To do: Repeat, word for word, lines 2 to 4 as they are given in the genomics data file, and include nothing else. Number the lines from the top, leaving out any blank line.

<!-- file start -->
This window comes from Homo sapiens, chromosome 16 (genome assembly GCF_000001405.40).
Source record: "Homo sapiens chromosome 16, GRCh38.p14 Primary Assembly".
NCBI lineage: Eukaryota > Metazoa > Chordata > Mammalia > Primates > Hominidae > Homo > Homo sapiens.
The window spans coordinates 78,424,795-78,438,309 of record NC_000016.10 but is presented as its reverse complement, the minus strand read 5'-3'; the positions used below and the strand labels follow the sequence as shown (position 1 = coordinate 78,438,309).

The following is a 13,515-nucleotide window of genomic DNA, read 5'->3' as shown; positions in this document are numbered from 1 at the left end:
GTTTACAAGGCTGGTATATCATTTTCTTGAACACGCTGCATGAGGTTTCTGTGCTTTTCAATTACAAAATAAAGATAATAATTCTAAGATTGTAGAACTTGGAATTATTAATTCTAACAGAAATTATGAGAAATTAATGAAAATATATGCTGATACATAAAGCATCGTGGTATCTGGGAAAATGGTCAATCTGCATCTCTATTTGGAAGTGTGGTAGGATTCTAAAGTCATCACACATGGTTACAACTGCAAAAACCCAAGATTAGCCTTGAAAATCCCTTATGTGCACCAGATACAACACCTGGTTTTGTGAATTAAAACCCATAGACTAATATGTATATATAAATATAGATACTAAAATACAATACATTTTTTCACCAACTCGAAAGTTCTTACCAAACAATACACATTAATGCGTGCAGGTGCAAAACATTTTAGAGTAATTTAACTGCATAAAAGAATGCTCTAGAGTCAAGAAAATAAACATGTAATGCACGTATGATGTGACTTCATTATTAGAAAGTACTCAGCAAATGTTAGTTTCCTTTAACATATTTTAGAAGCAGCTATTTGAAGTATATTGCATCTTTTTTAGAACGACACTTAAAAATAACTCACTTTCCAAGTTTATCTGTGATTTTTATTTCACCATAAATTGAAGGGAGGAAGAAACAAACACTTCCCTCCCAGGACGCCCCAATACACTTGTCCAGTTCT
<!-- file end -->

Source record: "Homo sapiens chromosome 16, GRCh38.p14 Primary Assembly".
NCBI lineage: Eukaryota > Metazoa > Chordata > Mammalia > Primates > Hominidae > Homo > Homo sapiens.
The window spans coordinates 78,424,795-78,438,309 of record NC_000016.10 but is presented as its reverse complement, the minus strand read 5'-3'; the positions used below and the strand labels follow the sequence as shown (position 1 = coordinate 78,438,309).